Green virtue-signalling has made a comeback at the top of government. The era of ‘let’s cut the green crap’ is over, and a new age is being heralded by some increasingly absurd and hubristic new policies. These include banning cars that actually work and reducing CO2 emissions to zero. All no doubt giving ministers a warm fuzzy feeling, but distracting them from the issues really affecting lives.
A contrived concern about climate change has blinded politicians to those who care far more about whether they can afford to heat their homes. It may come as a surprise, but this is a far bigger demographic than those pining for new on-shore wind subsidies or extra charging points for electric vehicles.
Theresa May should therefore make lowering the cost of energy central to her mission. This aim formed part of her 2017 manifesto, and delivering upon it would show people that the Government truly was on their side. She would be hard-pressed to find a clearer or more noble objective.
While some would say this puts her on a collision course with the ‘overwhelming scientific consensus’, most people just aren’t interested in, or aware of, the ins and outs of the climate debate. Governments in Germany and Japan are already turning their back on the green agenda; it’s become clear that they need to put living standards and jobs first.
From the very start the green agenda has been deeply regressive: taking from the poor to give to the rich. The wealthy have made a fortune from having wind farms built on their estates, being paid to heat their (sometimes empty) properties with biomass boilers, having their electric cars subsidised, as well as their solar panels. All from the public purse while millions struggle in energy poverty.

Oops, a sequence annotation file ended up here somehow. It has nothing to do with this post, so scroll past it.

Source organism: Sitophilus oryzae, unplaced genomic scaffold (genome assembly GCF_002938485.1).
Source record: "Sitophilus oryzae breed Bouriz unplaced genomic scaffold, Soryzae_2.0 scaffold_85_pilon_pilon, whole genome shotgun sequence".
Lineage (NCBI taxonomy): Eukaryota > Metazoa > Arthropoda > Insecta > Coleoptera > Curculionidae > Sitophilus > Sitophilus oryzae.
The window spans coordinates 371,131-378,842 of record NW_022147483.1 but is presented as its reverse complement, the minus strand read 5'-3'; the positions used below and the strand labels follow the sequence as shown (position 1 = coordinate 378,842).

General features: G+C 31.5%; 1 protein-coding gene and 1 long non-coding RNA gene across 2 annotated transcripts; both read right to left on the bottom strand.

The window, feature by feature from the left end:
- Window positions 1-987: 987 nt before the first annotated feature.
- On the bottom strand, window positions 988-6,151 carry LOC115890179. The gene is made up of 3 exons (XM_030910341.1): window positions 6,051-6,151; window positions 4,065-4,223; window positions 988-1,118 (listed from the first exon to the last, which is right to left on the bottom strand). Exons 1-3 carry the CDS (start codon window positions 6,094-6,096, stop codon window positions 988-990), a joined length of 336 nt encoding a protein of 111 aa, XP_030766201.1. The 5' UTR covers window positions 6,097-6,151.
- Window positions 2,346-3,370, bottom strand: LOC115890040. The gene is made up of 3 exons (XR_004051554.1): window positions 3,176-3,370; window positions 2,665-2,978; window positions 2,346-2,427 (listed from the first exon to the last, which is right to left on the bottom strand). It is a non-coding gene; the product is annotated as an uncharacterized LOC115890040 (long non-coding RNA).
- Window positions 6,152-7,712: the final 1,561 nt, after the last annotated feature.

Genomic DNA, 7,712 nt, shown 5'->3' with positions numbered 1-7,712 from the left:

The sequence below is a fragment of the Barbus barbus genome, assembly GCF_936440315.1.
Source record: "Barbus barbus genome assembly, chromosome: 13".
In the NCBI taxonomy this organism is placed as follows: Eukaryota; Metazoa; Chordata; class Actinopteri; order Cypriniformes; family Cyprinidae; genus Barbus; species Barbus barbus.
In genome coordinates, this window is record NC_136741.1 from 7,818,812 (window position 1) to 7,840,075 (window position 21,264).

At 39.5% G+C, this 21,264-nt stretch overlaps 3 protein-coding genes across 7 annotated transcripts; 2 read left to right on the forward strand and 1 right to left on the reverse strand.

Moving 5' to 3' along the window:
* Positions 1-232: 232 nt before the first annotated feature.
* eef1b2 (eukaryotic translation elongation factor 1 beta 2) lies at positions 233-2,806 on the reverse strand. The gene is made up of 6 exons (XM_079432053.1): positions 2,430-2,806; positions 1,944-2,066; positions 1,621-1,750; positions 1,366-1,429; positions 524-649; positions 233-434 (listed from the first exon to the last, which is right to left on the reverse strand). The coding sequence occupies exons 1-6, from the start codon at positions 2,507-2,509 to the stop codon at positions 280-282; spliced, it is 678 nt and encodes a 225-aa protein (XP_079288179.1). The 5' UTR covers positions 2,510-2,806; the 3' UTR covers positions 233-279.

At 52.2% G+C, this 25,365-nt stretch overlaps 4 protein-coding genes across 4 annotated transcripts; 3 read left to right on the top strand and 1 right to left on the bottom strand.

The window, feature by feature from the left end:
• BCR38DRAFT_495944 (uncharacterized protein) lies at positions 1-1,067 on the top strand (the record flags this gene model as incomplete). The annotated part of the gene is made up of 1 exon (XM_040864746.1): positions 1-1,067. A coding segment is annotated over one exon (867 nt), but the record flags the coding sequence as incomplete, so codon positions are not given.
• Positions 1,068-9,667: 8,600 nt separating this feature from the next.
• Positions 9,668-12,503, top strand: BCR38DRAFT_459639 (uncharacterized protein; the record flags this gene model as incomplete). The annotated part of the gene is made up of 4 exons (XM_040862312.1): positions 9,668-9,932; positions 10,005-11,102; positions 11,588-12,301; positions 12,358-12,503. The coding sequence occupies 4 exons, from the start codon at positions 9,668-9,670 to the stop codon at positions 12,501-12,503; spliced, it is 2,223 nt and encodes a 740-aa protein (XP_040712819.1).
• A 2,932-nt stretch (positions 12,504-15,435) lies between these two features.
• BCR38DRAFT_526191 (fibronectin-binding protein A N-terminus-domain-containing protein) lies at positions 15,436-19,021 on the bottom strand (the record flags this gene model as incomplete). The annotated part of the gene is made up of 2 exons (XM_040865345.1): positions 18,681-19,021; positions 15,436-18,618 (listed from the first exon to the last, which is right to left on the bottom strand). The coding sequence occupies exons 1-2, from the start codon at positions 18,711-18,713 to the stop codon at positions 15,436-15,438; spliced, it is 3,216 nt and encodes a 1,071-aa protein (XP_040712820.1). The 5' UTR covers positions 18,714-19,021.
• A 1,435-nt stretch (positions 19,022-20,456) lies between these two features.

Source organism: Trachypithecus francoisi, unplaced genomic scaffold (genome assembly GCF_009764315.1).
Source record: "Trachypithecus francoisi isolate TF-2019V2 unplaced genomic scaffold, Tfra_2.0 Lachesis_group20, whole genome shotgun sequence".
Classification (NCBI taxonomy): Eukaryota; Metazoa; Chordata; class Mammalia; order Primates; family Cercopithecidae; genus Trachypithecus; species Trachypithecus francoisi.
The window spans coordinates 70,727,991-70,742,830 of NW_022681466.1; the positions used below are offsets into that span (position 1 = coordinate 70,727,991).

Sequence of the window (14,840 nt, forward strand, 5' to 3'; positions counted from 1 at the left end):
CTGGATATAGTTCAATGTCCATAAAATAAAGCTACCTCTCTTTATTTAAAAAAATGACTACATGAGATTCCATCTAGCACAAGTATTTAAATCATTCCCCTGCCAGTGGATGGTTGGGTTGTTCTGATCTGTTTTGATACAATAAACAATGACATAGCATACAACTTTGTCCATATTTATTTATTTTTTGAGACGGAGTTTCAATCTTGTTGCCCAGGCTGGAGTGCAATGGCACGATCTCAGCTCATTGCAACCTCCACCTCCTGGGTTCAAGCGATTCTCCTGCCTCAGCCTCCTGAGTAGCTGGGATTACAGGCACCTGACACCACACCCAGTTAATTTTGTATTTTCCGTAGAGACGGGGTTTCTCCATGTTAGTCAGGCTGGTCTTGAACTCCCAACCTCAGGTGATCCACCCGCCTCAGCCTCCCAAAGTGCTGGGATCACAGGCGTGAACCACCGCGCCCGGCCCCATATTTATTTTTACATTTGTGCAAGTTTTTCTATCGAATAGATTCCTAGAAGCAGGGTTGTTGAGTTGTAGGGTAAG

This is a national scandal, which has been carefully covered up by a number of misleading narratives.
The rapid expansion and fall in costs of renewables, for example, has been hailed as a great success. But why? If you make subsidies available for building sandcastles you will certainly get huge growth in the numbers of sandcastles; entrepreneurs will automate the process of building them and prices will inevitably come down. You might even be said to have the benefit of ‘international leadership’ in sandcastles. None of which would make sandcastles a sensible replacement for real houses.
Similarly, an argument that reductions in the cost of renewables mean that we should plough on with decarbonisation is hopelessly naïve. The question that always has to be asked is whether the spend justifies the harms avoided, and on this score renewables fall laughably short.
Even so-called climate change economists found that emitting a ton of CO2 caused only $29 of damage. Yet to reduce our CO2 emissions by an equivalent amount we are spending four times that amount on onshore wind, ten times as much on offshore wind, or fifty times as much for small rooftop solar systems.
Harry Wilkinson is a researcher to the Global Warming Policy Forum